So is it?

  • 7 months ago · Quote · #8

    MSC157

    Yes, it was finished today: http://www.chess.com/echess/game?id=75761880

  • 7 months ago · Quote · #9

    dzikus

    I can see black went for the sac on g2 but followed differently - maybe even better than Rxf3 but more forcing thus leaving the opponent less opportunities to go wrong ;)

  • 7 months ago · Quote · #10

    bean_Fischer

    The game is finished. And my opponent couldn't believe it. dzikus has the same idea as me.

    And my opponent thought I used an engine. So I post this game to prove that I didn't use any engines.

    The puzzle is easy to solve.

  • 7 months ago · Quote · #11

    bean_Fischer

    ScorpionPawnAttack also has the right idea.

  • 7 months ago · Quote · #12

    Sunshiny

    Thanks bean_Fischer, you just outed us all as engine users! Cry

  • 7 months ago · Quote · #13

    dzikus

    There are players who hate losing so much that they accuse their opponents of cheating. In online chess, however, finding such a combo is not that hard, provided one does not make the moves instantly but takes the time to analyse and uses the additional board which is allowed. This is my own experience - my opponents sometimes hang their pieces in 14 day game so they certainly do not make use of illegal assistance Tongue Out

    Anyway, this position just shows that tactics-aware players easily find the motive of destroying white's king pawn shelter which is just obvious with those rook battery and sniper bishop on c6. Your opponent cannot just stand he had not predicted that move.

    Do not take such ridiculous accusations personally, just enjoy playing chess and improve your tactical vision further Embarassed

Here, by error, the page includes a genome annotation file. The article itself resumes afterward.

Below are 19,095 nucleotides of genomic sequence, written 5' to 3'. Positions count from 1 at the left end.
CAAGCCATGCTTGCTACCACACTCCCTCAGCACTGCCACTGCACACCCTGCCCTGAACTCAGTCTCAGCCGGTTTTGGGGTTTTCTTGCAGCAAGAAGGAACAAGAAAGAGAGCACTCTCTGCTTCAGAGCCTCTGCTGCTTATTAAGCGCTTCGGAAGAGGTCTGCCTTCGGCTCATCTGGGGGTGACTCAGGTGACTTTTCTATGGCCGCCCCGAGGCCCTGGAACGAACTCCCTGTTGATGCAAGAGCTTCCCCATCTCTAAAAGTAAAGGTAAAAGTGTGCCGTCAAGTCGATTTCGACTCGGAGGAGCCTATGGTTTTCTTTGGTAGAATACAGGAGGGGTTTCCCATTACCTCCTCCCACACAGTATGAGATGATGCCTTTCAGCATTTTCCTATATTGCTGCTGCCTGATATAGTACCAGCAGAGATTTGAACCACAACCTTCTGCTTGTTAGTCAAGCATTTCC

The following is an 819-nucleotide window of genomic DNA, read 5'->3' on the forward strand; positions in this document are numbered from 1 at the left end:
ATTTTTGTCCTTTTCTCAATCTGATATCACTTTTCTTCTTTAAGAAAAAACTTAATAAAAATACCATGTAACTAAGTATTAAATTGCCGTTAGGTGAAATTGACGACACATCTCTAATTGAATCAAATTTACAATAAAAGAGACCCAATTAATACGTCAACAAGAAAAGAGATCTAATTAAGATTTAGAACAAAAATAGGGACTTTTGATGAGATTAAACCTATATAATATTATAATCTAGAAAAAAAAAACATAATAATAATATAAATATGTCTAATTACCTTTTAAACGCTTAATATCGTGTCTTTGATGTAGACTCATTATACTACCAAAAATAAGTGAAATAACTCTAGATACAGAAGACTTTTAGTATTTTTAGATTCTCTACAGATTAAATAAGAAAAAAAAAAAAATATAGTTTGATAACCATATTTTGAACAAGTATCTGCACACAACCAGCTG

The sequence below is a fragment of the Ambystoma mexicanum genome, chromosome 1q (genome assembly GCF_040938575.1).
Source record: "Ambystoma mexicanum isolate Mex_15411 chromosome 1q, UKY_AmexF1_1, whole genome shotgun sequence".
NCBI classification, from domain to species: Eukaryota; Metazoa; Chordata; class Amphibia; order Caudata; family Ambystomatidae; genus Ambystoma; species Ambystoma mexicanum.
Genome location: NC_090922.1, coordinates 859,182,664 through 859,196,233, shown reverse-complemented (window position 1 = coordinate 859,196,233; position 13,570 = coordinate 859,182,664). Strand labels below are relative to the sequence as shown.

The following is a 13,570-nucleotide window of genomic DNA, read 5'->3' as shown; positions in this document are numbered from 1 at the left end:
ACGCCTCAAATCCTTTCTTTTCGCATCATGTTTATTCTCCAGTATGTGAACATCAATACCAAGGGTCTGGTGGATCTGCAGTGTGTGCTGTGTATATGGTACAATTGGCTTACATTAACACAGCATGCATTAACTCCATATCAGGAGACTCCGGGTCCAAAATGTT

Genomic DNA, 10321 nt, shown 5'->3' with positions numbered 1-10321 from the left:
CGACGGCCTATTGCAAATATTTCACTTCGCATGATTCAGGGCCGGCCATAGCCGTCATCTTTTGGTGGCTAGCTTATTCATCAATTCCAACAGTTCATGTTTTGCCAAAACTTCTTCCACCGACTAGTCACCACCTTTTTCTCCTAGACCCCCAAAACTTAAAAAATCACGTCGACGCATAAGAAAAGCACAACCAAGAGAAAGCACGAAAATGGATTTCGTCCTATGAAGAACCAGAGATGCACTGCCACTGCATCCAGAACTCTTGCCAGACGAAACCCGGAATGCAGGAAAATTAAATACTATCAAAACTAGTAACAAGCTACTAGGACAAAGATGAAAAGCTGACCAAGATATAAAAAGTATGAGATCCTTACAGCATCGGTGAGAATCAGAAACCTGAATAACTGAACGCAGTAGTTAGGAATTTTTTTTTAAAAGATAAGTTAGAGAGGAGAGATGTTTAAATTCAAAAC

• 7 months ago · Quote · #14

    Sunshiny

    For those that didn't get the joke, i was kidding about everybody here being engine users.

    One can't base engine use solely on a tactic, otherwise everybody is possibly an engine user. Hardly a game goes by without tactics being used.

  • 7 months ago · Quote · #15

    dzikus

    @Sunshiny: be there no tactics, all games would end in a draw. To win a game one side has to go wrong and the other needs to see and exploit the blunder

  • 7 months ago · Quote · #16

    Sunshiny

    That's mostly true. I think it's possible to simply play positionally and win if the opponent makes one or more poor moves.

  • 7 months ago · Quote · #17

    bean_Fischer

    dzikus wrote:

    @Sunshiny: be there no tactics, all games would end in a draw. To win a game one side has to go wrong and the other needs to see and exploit the blunder

    Spot on, dzikus. I consider myself a positional player. Many of my games ends in >50.

    But I also use my tactical weapon when opponent make a weak move. I t maynot be obvious but enough for me to exploit.

    The position may seem to be closed, but it just wait for a right move to make it open.

    For those who want to be a positional player, they have to prepare for open position that requires tactical play. Opponent can open a semi-closed position at any moment, either by pawn push or sacrifices.

    So don't be surprised that suddenly a closed position becomes an open one. I have taken my opponent by surprise. At least I can get 2 pawns and an open King to attack for my knight. And for me that is a good compensation.

    Thanks for all who look into my game. Cool